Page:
Whereas Shaq’s star has faded steadily over the past four seasons due to age an injury, he’s remained a pretty desired commodity for quality teams with legit title hopes. Contrast that to Iverson, who fell so far from grace so fast that he hopped on a plane thinking he had been banished to the NBA wasteland of Memphis only to walk out of the terminal in Turkey, less than two years removed from scoring over 25 per game with ‘Melo on a solid Denver team. A.I. hasn’t commented on the rumors that he was checking out Osama bin Laden’s crib in Pakistan ahead of his tryout with the Islamabad Goatherders of the Pakistani Basketball Association.

Lastly, Kobe, who has the wonderful distinction of being the face of the NBA for those terrible couple of seasons when he surpassed Shaq as the Lakers top weapon and before everyone could run to Lebron as fast as they could just so they didn’t have to pay attention to Kobe whining anymore. So why is Shaq bigger than Kobe, who the NBA always worked harder to promote than The Diesel? A) Shaq was better than Kobe in each of their primes. Shaq was literally unstoppable and played a one-of-a-kind game that no one has or ever will play again. Kobe is great at rising to the occasion, but there are literally dozens of players in the past 20 years that can pretty much do what Kobe does. B) Shaq was a legitimate cultural phenomenon when he blew up in the mid-90s. Kobe, pretty much, was the pretty boy primadonna that girls thought was cute and Europeans liked because he was a fan of soccer, both of which just annoyed most American fans. C) Shaq never raped anyone (Oh, right, Kobe never did either…). D) Kobe’s one extra title will never erase Shaq dissing him over and over again in impromptu raps.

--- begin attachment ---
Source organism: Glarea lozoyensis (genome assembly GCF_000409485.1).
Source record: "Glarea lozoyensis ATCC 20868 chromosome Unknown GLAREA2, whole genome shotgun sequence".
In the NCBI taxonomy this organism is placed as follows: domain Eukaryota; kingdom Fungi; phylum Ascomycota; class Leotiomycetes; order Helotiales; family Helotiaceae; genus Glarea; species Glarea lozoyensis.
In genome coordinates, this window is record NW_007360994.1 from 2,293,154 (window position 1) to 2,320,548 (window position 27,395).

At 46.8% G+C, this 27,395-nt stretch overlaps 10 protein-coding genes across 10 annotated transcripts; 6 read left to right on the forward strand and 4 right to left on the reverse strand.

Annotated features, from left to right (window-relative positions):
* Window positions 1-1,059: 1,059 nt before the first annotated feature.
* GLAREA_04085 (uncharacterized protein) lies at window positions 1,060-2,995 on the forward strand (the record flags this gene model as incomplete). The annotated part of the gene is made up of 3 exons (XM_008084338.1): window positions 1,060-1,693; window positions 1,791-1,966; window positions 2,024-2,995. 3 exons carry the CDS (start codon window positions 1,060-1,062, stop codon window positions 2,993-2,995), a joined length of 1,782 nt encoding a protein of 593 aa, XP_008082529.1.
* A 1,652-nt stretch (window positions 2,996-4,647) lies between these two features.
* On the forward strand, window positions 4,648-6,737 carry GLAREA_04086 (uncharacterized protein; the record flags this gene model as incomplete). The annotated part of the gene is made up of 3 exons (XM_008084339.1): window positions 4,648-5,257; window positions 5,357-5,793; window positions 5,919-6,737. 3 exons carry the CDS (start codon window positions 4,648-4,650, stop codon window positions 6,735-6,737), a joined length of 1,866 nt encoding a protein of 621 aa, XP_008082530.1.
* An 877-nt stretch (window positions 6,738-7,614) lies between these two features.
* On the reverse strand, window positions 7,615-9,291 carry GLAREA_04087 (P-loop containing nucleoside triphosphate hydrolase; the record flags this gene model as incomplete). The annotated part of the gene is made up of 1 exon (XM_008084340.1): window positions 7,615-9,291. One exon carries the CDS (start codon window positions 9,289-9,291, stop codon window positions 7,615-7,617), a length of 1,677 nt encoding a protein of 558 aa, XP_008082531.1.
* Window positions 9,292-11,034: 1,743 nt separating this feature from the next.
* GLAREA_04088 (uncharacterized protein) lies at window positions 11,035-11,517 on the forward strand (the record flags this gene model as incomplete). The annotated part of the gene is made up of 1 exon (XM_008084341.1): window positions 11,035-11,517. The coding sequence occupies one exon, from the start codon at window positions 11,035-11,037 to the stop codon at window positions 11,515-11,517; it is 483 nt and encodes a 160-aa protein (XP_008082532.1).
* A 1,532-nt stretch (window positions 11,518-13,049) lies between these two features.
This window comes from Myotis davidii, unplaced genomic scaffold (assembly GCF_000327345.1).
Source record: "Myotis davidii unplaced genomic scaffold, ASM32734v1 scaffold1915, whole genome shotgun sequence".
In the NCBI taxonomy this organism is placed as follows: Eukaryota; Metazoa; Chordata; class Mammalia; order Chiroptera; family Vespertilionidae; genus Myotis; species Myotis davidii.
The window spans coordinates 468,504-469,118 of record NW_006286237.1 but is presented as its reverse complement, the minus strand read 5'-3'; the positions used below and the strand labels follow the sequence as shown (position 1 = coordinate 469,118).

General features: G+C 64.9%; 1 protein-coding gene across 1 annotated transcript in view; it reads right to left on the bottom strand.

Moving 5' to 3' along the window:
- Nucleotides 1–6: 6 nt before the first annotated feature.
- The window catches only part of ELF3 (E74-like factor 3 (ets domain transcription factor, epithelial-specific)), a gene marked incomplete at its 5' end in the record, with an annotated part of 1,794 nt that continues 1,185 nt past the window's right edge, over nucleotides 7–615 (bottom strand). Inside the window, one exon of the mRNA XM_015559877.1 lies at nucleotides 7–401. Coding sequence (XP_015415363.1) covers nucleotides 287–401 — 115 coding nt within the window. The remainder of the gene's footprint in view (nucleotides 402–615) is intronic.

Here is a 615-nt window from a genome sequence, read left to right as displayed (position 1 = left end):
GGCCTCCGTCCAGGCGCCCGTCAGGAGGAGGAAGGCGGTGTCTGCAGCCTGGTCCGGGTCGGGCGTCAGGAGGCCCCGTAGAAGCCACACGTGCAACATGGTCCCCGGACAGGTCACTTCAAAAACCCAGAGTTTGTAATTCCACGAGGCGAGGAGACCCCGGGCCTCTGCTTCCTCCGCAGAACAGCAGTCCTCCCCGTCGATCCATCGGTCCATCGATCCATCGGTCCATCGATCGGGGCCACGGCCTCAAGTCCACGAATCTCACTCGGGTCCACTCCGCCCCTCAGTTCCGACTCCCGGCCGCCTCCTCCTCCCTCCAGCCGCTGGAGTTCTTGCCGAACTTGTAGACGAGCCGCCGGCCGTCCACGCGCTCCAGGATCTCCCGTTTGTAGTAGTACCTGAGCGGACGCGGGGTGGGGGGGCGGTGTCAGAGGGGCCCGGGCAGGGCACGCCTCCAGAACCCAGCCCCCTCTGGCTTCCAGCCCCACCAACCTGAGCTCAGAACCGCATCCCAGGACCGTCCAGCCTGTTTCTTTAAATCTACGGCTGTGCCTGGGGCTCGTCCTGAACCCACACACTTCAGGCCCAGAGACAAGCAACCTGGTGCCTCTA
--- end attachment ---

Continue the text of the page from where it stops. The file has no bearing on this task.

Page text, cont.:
But enough of those other guys. This is a celebration of Shaq, and he makes his own case for greatest sports star of his era, and one of the tops of all time.

As a player, Shaq tallied: 6 NBA Finals appearances, 4 NBA titles, 3 Finals MVP awards, 1 NBA MVP award (a travesty perpetrated by Karl Malone loving voters), 15 All-Star appearances, 14 All-NBA team awards and 3 NBA All-Defensive Team awards. He ranks 5th all time in NBA scoring, 12th in rebounds and 7th in blocks

As a celebrity, Shaq cut four rap albums (one platinum) and scored a Billboard top 40 hit; starred in his own Super Nintendo video game (Shaq Fu); swam against Michael Phelps, boxed Oscar de la Hoya and took on Olympic beach volleyball gold medalists Misty May and Kerri Walsh in his reality TV show Shaq Vs; starred as Neon in all-time classic sports flick Blue Chips then set a new standard for acting athlete ridiculousness by starring as rapping genie Kazaam and a kid-friendly Robocop in Steel (hate on Kazaam if you will, but no terrible box office bust is cited with more regularity by nostalgic 20-something potheads than Kazaam); and proved he has the best dance moves of any plus-7-footer in history, first by throwing down with the Jabbawokeez in the greatest All-Star game entry in sports history then schooling Justin Bieber in a Shaq Vs dance off.

Seriously, who the hell can top that combined resume? If all this Shaq nostalgia doesn’t have you a little misty to see the big man go, something is just plain wrong with you. We’ll miss you, Big Shuffleboarder.